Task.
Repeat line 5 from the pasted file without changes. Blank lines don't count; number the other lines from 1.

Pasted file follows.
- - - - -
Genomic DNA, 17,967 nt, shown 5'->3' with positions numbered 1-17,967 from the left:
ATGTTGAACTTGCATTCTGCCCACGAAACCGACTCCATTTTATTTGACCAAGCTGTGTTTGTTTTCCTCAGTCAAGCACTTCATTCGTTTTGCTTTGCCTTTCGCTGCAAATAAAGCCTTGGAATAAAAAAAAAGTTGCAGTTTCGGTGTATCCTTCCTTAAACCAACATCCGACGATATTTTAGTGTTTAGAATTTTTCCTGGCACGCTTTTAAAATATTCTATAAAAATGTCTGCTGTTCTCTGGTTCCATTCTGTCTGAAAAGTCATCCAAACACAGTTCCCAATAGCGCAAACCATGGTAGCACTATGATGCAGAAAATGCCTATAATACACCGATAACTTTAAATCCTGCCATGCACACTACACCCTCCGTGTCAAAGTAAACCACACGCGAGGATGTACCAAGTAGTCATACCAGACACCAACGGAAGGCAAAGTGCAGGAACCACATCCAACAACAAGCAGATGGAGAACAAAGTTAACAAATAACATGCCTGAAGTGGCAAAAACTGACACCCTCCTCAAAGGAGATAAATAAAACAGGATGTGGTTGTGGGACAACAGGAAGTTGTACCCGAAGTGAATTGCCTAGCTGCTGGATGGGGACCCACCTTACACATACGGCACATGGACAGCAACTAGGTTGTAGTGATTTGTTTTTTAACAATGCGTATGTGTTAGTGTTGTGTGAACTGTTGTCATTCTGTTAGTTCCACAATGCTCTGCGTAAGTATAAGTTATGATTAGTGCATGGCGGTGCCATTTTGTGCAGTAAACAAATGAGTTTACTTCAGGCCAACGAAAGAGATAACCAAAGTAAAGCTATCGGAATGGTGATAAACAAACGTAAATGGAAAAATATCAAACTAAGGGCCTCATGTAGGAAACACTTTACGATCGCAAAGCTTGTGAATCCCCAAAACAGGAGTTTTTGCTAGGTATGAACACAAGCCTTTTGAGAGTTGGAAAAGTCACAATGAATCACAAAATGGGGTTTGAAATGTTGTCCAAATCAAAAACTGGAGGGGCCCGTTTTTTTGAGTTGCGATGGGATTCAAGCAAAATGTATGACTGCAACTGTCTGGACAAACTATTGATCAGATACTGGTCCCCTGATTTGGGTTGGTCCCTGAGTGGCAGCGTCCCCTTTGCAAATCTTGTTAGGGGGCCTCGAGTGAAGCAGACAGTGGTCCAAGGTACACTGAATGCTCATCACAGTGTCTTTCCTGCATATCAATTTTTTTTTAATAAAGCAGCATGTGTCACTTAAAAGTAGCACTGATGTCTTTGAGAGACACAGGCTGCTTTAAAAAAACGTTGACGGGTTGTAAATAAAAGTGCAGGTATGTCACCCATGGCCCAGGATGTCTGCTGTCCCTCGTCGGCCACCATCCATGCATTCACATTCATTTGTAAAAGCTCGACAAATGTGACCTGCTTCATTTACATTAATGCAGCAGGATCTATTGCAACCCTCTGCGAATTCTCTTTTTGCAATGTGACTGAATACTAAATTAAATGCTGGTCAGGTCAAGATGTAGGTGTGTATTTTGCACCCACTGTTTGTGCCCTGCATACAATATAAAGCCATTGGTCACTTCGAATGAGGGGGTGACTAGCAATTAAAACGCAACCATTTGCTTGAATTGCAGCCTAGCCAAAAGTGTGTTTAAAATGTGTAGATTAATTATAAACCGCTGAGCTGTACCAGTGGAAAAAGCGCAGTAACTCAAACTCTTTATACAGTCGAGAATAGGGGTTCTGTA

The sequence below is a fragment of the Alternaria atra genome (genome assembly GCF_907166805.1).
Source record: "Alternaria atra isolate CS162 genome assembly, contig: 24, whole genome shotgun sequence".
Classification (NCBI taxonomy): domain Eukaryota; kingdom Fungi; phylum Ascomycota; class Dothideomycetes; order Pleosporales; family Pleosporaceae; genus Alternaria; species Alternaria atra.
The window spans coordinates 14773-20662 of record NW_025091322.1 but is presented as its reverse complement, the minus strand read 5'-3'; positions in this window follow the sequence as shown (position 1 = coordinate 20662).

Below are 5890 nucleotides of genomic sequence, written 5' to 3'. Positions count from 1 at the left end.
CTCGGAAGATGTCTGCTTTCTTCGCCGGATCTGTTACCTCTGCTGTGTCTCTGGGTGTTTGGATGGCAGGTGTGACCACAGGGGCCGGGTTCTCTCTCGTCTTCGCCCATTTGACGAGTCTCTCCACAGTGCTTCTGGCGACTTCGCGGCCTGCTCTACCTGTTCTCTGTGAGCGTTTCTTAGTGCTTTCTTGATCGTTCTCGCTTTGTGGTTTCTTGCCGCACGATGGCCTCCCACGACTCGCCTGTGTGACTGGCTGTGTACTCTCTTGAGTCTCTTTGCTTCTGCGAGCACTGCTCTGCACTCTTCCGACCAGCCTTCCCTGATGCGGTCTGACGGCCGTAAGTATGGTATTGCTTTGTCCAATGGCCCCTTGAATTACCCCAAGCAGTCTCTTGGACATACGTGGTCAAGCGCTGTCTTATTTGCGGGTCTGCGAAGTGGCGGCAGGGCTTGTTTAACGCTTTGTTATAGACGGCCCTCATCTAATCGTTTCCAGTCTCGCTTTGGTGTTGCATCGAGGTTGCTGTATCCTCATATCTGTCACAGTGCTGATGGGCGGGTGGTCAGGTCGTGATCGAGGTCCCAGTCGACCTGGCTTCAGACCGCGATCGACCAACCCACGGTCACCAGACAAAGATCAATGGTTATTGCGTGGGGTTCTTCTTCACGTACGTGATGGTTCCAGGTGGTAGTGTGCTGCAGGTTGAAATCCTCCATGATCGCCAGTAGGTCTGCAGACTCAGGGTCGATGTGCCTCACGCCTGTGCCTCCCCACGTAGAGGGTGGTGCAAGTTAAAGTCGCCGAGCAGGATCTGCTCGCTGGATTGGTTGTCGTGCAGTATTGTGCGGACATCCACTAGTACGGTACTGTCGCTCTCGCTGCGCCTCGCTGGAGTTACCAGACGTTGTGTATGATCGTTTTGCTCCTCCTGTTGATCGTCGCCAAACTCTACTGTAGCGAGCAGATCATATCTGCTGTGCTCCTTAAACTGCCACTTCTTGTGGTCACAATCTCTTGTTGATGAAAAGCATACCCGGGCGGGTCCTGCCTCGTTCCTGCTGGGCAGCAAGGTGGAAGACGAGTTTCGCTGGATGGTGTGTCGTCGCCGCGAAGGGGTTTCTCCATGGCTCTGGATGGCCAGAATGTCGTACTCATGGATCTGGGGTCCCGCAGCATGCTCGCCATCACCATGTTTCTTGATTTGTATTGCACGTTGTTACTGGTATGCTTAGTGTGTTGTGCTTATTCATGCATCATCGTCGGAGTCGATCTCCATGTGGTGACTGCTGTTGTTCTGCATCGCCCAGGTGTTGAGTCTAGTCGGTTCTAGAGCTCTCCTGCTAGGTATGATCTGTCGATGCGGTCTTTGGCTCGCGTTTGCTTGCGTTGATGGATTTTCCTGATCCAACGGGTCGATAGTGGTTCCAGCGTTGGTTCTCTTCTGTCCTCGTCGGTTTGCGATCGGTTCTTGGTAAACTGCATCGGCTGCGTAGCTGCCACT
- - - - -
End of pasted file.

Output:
Classification (NCBI taxonomy): domain Eukaryota; kingdom Fungi; phylum Ascomycota; class Dothideomycetes; order Pleosporales; family Pleosporaceae; genus Alternaria; species Alternaria atra.